Gothic notations were not a new notational type but a change to the surface appearance of traditional neume shapes. Something similar had happened with the establishment of square notation, but whereas there the pen was held parallel to the line, in gothic style it remained diagonal. The horizontal and in particular the vertical down-strokes are strongly marked, the diagonal up-strokes fine. Whereas elegant, curved shapes were still common in the 13th century, by the 15th century thick, often uninterrupted chains of geometrically regular strokes were used. The basic shapes, however, are those of the German and central European notations already established in the 12th and 13th centuries, with the variety already described above, at least at first. The number of types diminished with time. Cistercian notation and that of Bamberg (except for its distinctive clivis) were eventually assimilated into the regional types with which they coexisted. Klosterneuburg notation disappeared after the 14th century. But the Esztergom notation in Hungary, and the notations of Prague and Silesia retained their independence. The rest of Germany and central Europe used either the (west) German or the mixed Messine-(east) German type. The former predominated as before in the area from the Rhineland up to the Low Countries, the latter in eastern and southern Germany, Austria, Switzerland and Poland (the geographical boundaries have not been precisely determined).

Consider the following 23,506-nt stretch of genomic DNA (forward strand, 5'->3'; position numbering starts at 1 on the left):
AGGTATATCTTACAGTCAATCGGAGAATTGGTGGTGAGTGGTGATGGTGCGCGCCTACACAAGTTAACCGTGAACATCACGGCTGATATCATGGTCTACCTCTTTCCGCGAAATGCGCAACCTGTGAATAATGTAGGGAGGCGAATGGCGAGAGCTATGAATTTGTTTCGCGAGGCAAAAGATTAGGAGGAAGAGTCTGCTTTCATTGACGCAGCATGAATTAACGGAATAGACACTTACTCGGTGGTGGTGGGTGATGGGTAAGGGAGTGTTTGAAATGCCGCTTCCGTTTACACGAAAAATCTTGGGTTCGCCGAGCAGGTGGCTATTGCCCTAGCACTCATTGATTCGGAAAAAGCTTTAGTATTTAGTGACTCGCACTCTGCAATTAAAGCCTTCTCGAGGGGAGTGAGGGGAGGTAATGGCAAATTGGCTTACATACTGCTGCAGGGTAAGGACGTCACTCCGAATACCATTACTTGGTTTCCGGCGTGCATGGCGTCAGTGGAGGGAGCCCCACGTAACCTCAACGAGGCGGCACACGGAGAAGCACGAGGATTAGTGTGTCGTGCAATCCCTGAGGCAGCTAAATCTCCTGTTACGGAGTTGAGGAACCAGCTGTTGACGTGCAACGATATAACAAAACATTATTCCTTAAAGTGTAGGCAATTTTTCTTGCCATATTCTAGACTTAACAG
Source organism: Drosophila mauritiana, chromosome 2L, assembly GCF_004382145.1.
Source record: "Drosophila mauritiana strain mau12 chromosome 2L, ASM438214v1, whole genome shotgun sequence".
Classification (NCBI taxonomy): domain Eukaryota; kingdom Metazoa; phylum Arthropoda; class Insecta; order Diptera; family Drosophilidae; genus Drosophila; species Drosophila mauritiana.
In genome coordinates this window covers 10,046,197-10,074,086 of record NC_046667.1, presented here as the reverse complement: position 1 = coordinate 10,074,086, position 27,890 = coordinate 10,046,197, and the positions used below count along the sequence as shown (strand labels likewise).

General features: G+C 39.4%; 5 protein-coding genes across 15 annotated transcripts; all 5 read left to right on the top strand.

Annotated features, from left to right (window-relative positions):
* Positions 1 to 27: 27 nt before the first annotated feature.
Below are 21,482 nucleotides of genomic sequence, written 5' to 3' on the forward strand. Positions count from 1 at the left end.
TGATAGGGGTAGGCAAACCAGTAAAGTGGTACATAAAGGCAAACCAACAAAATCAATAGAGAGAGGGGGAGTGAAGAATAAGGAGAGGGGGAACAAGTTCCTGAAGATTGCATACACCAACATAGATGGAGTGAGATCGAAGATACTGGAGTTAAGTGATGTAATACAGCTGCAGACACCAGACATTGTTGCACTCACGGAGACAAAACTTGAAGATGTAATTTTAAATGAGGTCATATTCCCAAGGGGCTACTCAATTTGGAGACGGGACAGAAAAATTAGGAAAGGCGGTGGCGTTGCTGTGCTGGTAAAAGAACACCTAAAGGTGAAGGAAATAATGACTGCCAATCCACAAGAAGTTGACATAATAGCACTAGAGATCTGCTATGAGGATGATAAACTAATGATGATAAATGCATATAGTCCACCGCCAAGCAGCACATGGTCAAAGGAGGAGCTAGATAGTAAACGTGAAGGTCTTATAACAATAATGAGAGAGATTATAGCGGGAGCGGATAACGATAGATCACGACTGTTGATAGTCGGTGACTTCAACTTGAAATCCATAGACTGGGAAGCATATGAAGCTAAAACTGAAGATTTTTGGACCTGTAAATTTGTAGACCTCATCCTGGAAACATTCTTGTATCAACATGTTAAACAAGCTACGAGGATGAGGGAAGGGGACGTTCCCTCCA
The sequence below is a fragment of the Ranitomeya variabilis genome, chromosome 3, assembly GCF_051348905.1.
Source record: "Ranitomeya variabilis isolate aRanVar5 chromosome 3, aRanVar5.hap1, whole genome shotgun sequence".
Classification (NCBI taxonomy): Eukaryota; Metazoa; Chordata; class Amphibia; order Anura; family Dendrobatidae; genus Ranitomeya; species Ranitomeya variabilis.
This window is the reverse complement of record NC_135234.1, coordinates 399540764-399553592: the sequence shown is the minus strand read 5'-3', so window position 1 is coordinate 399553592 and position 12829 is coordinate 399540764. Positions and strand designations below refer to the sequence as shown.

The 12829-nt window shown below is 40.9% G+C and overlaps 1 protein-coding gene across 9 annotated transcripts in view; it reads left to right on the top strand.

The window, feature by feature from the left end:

Bent, Ian D., David W. Hughes, Robert C. Provine, Richard Rastall, Anne Kilmer, David Hiley, Janka Szendrei, Thomas B. Payne, Margaret Bent, and Geoffrey Chew. 2001 "Notation." Grove Music Online. January 20, 2001. Updated and revised July 1, 2014.
Example of Gothic notation, from D-FUl Aa 55, f. 3r: